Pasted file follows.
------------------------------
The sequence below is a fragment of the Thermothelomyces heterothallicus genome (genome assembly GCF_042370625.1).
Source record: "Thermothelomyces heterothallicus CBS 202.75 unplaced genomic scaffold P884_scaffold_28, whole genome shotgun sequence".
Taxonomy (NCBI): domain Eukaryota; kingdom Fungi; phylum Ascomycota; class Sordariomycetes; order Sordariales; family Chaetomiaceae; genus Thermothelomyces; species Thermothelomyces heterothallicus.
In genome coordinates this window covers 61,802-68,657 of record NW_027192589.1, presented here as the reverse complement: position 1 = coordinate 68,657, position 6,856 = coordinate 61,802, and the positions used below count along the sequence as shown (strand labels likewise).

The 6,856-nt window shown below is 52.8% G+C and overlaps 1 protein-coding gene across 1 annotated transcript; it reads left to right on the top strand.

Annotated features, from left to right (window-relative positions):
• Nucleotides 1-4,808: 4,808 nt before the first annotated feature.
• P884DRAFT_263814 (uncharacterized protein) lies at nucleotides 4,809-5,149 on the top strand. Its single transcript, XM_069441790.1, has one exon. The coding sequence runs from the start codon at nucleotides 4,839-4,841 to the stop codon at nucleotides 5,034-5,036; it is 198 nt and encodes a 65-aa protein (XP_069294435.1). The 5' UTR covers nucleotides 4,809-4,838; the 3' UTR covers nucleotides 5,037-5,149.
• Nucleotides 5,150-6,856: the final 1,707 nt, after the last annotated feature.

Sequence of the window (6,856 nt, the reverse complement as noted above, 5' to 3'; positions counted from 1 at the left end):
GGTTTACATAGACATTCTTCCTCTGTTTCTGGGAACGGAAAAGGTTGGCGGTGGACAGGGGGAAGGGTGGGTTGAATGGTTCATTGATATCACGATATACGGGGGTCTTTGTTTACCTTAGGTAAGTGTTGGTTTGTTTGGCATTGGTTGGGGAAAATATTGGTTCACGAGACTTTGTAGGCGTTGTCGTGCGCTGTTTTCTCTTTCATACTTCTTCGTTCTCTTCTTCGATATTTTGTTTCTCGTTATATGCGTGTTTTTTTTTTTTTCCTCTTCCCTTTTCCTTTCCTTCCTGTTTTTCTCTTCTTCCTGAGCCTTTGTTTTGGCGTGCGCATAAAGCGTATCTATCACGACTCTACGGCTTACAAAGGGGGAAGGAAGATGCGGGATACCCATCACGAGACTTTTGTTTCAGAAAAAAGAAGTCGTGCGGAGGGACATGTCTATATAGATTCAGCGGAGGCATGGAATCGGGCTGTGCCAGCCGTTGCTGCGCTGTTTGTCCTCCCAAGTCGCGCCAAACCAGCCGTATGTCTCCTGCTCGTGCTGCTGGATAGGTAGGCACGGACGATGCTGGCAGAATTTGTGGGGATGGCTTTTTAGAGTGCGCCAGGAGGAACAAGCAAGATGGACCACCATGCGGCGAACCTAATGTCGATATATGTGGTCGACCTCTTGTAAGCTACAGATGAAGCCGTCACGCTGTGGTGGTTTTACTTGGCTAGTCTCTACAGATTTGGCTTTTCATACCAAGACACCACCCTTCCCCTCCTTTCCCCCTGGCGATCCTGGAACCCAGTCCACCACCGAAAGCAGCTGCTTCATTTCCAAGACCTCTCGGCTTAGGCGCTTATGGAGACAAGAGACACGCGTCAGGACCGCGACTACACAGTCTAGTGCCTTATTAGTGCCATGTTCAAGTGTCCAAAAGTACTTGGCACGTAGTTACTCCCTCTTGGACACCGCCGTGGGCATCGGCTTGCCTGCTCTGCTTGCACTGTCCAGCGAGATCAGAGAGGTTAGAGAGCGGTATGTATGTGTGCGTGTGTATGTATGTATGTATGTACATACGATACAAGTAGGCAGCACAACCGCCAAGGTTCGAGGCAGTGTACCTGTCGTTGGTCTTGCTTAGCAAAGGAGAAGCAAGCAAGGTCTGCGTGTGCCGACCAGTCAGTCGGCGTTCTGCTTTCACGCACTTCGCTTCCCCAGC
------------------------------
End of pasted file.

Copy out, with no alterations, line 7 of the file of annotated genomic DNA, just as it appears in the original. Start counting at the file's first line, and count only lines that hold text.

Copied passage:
• Nucleotides 1-4,808: 4,808 nt before the first annotated feature.